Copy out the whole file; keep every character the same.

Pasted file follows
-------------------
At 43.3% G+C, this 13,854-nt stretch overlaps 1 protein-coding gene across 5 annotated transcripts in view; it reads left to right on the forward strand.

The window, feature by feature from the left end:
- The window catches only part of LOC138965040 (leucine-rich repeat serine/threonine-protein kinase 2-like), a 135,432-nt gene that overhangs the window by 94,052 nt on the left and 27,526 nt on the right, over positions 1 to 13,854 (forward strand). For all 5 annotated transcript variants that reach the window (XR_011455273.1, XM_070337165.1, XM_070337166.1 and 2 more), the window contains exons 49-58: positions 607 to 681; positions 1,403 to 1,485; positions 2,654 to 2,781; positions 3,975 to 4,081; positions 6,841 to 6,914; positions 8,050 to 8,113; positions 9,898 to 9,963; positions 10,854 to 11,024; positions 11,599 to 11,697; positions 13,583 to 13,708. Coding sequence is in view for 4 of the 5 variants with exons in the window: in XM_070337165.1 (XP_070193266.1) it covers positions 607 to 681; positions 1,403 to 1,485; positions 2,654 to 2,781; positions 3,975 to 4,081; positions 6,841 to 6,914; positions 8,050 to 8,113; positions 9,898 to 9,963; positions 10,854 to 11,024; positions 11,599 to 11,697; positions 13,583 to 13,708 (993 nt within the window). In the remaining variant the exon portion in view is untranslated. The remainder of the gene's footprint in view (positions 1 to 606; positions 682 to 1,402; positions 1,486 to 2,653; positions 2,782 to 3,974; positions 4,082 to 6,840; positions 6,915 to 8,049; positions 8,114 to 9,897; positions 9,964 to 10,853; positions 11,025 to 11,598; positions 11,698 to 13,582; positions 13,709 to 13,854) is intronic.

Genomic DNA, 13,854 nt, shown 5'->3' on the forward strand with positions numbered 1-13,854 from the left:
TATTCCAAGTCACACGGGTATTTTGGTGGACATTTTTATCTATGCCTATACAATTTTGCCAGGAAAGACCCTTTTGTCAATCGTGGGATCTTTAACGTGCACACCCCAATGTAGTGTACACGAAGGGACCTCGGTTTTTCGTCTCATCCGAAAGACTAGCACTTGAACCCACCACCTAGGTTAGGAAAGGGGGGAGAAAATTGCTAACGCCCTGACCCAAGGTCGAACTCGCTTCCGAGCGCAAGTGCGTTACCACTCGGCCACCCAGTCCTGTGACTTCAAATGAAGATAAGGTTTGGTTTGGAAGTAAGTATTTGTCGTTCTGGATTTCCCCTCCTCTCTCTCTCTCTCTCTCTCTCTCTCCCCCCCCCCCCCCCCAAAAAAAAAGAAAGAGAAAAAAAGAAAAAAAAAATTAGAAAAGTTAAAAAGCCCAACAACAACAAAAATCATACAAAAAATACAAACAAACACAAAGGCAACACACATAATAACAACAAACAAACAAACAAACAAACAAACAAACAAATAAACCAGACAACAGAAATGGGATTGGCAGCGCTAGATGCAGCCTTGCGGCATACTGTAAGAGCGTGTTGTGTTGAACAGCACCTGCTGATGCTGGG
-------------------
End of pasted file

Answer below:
At 43.3% G+C, this 13,854-nt stretch overlaps 1 protein-coding gene across 5 annotated transcripts in view; it reads left to right on the forward strand.

The window, feature by feature from the left end:
- The window catches only part of LOC138965040 (leucine-rich repeat serine/threonine-protein kinase 2-like), a 135,432-nt gene that overhangs the window by 94,052 nt on the left and 27,526 nt on the right, over positions 1 to 13,854 (forward strand). For all 5 annotated transcript variants that reach the window (XR_011455273.1, XM_070337165.1, XM_070337166.1 and 2 more), the window contains exons 49-58: positions 607 to 681; positions 1,403 to 1,485; positions 2,654 to 2,781; positions 3,975 to 4,081; positions 6,841 to 6,914; positions 8,050 to 8,113; positions 9,898 to 9,963; positions 10,854 to 11,024; positions 11,599 to 11,697; positions 13,583 to 13,708. Coding sequence is in view for 4 of the 5 variants with exons in the window: in XM_070337165.1 (XP_070193266.1) it covers positions 607 to 681; positions 1,403 to 1,485; positions 2,654 to 2,781; positions 3,975 to 4,081; positions 6,841 to 6,914; positions 8,050 to 8,113; positions 9,898 to 9,963; positions 10,854 to 11,024; positions 11,599 to 11,697; positions 13,583 to 13,708 (993 nt within the window). In the remaining variant the exon portion in view is untranslated. The remainder of the gene's footprint in view (positions 1 to 606; positions 682 to 1,402; positions 1,486 to 2,653; positions 2,782 to 3,974; positions 4,082 to 6,840; positions 6,915 to 8,049; positions 8,114 to 9,897; positions 9,964 to 10,853; positions 11,025 to 11,598; positions 11,698 to 13,582; positions 13,709 to 13,854) is intronic.

Genomic DNA, 13,854 nt, shown 5'->3' on the forward strand with positions numbered 1-13,854 from the left:
TATTCCAAGTCACACGGGTATTTTGGTGGACATTTTTATCTATGCCTATACAATTTTGCCAGGAAAGACCCTTTTGTCAATCGTGGGATCTTTAACGTGCACACCCCAATGTAGTGTACACGAAGGGACCTCGGTTTTTCGTCTCATCCGAAAGACTAGCACTTGAACCCACCACCTAGGTTAGGAAAGGGGGGAGAAAATTGCTAACGCCCTGACCCAAGGTCGAACTCGCTTCCGAGCGCAAGTGCGTTACCACTCGGCCACCCAGTCCTGTGACTTCAAATGAAGATAAGGTTTGGTTTGGAAGTAAGTATTTGTCGTTCTGGATTTCCCCTCCTCTCTCTCTCTCTCTCTCTCTCTCTCCCCCCCCCCCCCCCCAAAAAAAAAGAAAGAGAAAAAAAGAAAAAAAAAATTAGAAAAGTTAAAAAGCCCAACAACAACAAAAATCATACAAAAAATACAAACAAACACAAAGGCAACACACATAATAACAACAAACAAACAAACAAACAAACAAACAAACAAATAAACCAGACAACAGAAATGGGATTGGCAGCGCTAGATGCAGCCTTGCGGCATACTGTAAGAGCGTGTTGTGTTGAACAGCACCTGCTGATGCTGGG